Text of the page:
Eliminate the Tipped Minimum Wage
The time has come to eliminate a separate minimum wage for those workers who currently get a major portion of their income via tips. There is no reason why anyone should work long hard hours at a job only to depend on the largesse of customers to provide the money needed to provide for themselves and their families. The nature of the work they perform is not less difficult, stressful or skilled than that involved in many other jobs subject to the federal, state and/or local minimum wage.
Who gains from having a lower wage for some workers than others while expecting the difference to be made up by satisfied customers in the form of gratuities? Mainly the owners of establishment allowed by law to pay such low wages – primarily restaurants. Not all restaurants, either. Ever see a tip jar at a McDonald’s or other fast food establishment? No. Those workers must be paid at least the minimum wage required by law for most other lines of work. Most of us think even those restaurant workers are grossly underpaid, given that the federal minimum wage of $7.25/hour is not enough for a person to live on working fulltime – let alone support a family.
The fact that these lower paid service sector jobs have come to predominate the job market with the loss of better-paying manufacturing jobs to workers in other countries means many find themselves being squeezed into less desirable jobs with lower pay and fewer (if any) benefits in the form of paid sick leave, vacation time, health care, etc. This creates a situation where people are being forced to work tougher jobs, for lower pay, than affords them the opportunity to improve their financial circumstances and provide anything more than a bare minimum standard of living for themselves and their dependents. Exempting a substantial number of people from the protection afforded by a minimum wage which at least purportedly provides a livable income for those people willing and able to perform the work means that much more competition for better paying jobs – especially when better jobs aren’t available. It drives overall wages down. Without a tie-in to living costs, proprietors are able to reap in higher profits at the direct expense of the workers.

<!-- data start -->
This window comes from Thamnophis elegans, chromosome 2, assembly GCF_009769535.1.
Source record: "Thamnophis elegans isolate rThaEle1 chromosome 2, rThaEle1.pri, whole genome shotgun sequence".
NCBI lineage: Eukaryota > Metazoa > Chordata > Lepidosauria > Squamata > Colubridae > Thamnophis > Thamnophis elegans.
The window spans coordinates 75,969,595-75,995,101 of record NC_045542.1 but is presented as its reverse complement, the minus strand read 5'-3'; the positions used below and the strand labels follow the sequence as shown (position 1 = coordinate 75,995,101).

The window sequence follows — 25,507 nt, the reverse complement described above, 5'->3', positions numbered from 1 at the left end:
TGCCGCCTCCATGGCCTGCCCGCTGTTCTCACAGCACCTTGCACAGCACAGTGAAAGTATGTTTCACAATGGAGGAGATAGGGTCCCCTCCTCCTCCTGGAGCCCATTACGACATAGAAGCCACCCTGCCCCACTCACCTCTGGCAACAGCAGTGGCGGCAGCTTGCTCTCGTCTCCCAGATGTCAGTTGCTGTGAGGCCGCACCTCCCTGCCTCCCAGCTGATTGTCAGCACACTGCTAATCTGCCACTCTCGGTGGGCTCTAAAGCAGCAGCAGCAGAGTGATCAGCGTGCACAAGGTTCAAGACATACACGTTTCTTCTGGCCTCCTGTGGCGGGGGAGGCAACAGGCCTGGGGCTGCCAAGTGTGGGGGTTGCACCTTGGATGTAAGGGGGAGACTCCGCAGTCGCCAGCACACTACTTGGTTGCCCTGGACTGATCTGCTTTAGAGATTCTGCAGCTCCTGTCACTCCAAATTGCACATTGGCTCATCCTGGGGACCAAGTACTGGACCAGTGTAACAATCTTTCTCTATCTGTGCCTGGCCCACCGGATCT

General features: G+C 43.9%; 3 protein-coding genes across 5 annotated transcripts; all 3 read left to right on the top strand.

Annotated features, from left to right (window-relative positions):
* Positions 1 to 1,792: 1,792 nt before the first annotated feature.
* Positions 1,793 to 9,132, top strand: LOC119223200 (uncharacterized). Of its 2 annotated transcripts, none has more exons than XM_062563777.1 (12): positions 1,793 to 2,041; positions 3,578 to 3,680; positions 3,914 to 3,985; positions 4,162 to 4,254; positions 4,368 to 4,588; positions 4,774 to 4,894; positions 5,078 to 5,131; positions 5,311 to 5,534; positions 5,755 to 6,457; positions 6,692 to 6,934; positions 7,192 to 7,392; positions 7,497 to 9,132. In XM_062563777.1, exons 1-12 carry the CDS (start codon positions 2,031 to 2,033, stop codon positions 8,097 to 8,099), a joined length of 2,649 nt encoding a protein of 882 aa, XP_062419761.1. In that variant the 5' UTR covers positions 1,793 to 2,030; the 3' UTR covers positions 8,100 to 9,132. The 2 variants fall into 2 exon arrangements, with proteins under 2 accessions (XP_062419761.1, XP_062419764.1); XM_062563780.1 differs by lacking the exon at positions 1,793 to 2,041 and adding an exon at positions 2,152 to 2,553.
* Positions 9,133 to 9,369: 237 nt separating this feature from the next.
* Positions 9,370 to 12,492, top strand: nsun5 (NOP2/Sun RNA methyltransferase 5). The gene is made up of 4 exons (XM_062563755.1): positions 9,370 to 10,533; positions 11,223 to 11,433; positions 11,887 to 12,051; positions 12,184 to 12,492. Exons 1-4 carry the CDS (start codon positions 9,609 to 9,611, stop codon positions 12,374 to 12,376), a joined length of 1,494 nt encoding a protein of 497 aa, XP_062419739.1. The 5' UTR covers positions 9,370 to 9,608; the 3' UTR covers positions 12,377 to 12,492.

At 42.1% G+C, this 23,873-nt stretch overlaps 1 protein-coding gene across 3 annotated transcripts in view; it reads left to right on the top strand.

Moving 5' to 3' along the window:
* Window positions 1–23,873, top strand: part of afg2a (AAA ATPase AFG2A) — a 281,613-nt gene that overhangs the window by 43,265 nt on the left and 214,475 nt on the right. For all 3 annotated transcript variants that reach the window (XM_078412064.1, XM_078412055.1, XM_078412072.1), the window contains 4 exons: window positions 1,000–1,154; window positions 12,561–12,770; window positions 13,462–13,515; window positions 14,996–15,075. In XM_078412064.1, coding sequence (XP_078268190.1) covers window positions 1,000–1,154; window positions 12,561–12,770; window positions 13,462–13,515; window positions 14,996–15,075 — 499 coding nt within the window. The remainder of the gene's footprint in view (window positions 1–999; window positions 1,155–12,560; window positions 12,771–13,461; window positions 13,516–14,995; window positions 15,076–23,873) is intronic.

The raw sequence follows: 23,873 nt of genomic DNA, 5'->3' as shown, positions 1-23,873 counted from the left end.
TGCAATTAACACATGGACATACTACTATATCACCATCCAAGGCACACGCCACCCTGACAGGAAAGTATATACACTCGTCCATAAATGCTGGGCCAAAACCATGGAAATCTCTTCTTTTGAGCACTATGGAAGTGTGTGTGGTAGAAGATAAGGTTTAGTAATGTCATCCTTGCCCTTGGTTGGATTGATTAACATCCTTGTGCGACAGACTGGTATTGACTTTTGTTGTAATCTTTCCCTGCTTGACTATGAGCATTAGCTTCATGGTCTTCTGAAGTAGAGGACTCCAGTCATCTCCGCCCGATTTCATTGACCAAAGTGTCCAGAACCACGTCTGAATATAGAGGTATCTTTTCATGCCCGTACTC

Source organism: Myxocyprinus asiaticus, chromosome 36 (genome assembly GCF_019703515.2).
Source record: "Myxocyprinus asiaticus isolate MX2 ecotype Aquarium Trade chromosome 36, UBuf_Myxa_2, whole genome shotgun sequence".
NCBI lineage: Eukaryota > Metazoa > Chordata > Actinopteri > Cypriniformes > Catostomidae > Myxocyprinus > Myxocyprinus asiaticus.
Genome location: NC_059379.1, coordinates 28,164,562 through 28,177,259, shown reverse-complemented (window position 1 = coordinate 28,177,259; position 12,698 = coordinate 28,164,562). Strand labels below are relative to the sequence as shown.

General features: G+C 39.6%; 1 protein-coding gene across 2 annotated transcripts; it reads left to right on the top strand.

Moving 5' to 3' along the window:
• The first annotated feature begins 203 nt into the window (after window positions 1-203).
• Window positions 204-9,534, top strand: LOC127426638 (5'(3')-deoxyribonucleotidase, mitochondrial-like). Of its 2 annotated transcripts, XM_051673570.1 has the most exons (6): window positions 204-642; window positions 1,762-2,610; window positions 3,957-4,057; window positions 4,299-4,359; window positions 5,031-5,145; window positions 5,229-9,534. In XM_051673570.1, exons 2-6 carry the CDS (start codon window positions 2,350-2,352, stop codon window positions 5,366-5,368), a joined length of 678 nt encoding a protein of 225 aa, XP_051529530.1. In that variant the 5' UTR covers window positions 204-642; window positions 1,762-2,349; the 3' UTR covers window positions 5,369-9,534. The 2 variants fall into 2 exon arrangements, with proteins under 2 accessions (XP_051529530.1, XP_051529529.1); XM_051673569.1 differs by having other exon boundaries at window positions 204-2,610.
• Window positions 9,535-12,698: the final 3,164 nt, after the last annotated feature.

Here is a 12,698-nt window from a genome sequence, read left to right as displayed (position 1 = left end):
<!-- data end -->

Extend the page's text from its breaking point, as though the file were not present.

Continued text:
By making the livelihood of restaurant servers a voluntary transaction, restaurant owners can post a menu with prices that do not accurately value both the food being served AND the work going into preparing and serving it. That can’t happen when you take your car in for service by a mechanic, have your bathrooms cleaned by a custodian or any other number of services rendered on your behalf – including buying a Big Mac and fries. That is the kind of exploitation of workers by employers that labor laws and regulations are designed to prevent. True, the possibility exists that these servers may make more in tips than their counterparts at a fast food restaurant can make without them. Indeed, who would work those jobs at all, if that possibility didn’t at least exist? But many may not, as well. In any event, they cannot count on that voluntary income in the way that other hourly workers can.
In this time when income and overall economic inequality have become such obvious shortcomings of our economic system, vestiges of an outdated model for compensation of some employees as demonstrated in a multi-tiered wage structure that artificially keeps wages for many hard-working individuals lower than those of others needs to be done away with. When I go to a restaurant for a meal, the price of that meal should reflect the true cost of providing it – not a reduced price that leaves out what the workers providing that meal require to feed themselves. Workers should not find themselves in the position of just hoping that customers will pay more than their tab just so they can provide their own families with sustenance, shelter and clothing. The time to end this policy of providing employers in this particular line of business with an unfair advantage in treating employees has come.